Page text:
So, what to make of this legislative behemoth? Clearly, streamlining the nation's intelligence agencies should lead to better coordination and teamwork within the intelligence community -- competences that were clearly lacking in the September 10th world. However, this will not occur overnight. The intelligence community is awash in bureaucracies and bureaucrats, all of whom have self-preservation in mind. In addition, we know that bureaucratic inertia reacts in the same way as physical inertia, in that a great deal of force is required to change direction. Thus, while the new DNI will clearly have his work cut out for him, our nation's intelligence reform does appear to be headed in the right direction.

The same can be said for those sections of the law that deal with homeland security, although the law appears to be heavily weighted toward air-travel concerns. (Far be it from us to suggest that this is because members of Congress fly so much.) Arguably, focusing on the September 11th hijackers' weapon of choice is myopic. While we must certainly shore up airline security to prevent another such attack, we need to always expect the unexpected. Indeed, there are innumerable other targets for terrorists, nearly all of them softer than a commercial airliner. A liquid-natural-gas ship exploding in Boston Harbor, for instance, is not a pleasant thought, much less the detonation of a fissile, biological, or chemical device in proximity to a major urban center in the heartland.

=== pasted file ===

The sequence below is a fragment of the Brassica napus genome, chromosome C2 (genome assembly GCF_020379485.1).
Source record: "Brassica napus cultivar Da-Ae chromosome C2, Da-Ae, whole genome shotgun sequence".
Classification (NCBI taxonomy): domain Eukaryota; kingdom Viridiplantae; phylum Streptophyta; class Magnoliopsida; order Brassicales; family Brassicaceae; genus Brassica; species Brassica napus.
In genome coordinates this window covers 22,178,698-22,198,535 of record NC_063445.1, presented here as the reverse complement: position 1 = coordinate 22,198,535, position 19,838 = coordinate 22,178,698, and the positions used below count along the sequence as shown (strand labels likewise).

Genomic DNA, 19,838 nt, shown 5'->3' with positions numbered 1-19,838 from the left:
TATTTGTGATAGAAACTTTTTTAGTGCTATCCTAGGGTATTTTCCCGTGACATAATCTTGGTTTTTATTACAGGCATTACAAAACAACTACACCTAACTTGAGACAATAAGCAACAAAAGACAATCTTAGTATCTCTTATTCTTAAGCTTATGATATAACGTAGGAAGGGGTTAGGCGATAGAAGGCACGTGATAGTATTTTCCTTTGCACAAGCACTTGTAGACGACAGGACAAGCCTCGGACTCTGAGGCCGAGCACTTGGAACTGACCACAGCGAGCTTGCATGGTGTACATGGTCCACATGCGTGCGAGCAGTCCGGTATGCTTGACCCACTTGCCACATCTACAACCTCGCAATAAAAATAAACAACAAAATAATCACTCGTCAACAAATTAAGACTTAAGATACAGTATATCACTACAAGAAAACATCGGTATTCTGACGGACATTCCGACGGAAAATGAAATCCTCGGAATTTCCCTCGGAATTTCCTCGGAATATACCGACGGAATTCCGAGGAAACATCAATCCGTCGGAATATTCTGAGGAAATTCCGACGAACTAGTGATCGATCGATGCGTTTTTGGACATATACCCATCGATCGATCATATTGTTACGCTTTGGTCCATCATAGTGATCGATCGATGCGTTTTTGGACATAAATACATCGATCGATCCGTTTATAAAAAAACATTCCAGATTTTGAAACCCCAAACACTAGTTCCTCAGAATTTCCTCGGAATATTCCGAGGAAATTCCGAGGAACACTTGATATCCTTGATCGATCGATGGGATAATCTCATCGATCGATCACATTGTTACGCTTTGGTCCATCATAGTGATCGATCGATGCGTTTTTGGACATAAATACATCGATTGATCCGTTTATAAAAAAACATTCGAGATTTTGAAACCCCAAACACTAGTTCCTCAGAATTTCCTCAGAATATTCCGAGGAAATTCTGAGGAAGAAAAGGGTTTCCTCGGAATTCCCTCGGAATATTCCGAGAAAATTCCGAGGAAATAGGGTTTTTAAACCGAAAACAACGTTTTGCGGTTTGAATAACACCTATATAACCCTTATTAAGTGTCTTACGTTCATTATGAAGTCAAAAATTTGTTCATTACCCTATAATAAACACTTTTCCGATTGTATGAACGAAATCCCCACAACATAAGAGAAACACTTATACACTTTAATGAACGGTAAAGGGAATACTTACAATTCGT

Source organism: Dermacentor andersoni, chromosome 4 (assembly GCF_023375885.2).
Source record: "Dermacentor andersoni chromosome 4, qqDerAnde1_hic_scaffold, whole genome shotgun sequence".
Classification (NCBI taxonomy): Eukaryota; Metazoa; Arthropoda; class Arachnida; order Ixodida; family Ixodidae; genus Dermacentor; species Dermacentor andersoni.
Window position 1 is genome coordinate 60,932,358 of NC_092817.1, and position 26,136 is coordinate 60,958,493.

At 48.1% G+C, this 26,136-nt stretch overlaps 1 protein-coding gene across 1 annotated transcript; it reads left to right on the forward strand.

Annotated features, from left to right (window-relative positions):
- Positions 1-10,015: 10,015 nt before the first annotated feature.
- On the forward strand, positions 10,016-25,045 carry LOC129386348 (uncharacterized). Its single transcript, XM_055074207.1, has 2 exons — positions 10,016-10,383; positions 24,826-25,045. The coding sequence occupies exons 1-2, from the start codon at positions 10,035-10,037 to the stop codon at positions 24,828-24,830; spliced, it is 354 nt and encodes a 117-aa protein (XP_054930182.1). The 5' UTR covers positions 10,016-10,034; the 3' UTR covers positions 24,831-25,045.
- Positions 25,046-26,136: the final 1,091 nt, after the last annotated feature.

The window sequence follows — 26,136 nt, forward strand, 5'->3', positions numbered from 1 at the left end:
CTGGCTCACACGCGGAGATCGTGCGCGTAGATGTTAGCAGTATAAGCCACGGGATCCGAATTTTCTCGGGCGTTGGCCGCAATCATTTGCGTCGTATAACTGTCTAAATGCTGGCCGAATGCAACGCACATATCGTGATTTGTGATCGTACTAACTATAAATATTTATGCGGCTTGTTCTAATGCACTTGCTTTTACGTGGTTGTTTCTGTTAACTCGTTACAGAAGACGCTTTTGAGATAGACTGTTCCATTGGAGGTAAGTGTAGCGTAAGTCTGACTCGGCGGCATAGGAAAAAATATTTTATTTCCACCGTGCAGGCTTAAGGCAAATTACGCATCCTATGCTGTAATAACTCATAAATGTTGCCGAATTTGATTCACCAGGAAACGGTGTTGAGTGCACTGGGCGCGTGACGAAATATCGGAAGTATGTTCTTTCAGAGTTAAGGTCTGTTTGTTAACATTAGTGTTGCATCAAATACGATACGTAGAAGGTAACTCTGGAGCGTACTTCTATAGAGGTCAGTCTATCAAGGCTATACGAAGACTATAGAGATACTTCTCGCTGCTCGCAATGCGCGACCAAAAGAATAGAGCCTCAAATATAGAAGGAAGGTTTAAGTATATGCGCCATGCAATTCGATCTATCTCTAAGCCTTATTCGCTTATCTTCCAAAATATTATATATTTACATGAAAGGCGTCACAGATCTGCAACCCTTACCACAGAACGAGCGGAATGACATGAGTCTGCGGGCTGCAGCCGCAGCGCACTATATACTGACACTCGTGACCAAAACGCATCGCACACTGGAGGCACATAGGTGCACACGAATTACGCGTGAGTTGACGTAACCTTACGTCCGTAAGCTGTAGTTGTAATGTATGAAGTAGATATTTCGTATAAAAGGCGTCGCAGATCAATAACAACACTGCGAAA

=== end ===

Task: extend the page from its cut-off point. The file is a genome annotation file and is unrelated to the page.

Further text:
As for the law's handling of immigration, much is left to be desired. Increasing border guards and developing border-protection technology will be a waste of time and resources so long as our leaders lack the political courage to treat illegal aliens as illegal aliens. That means no public benefits, no drivers' licenses, no access to U.S. colleges (with in-state tuition at that!), no, no, no, no. The only "right" illegal aliens are to be accorded is that of immediate deportation, and to its credit, the new legislation does expedite this process.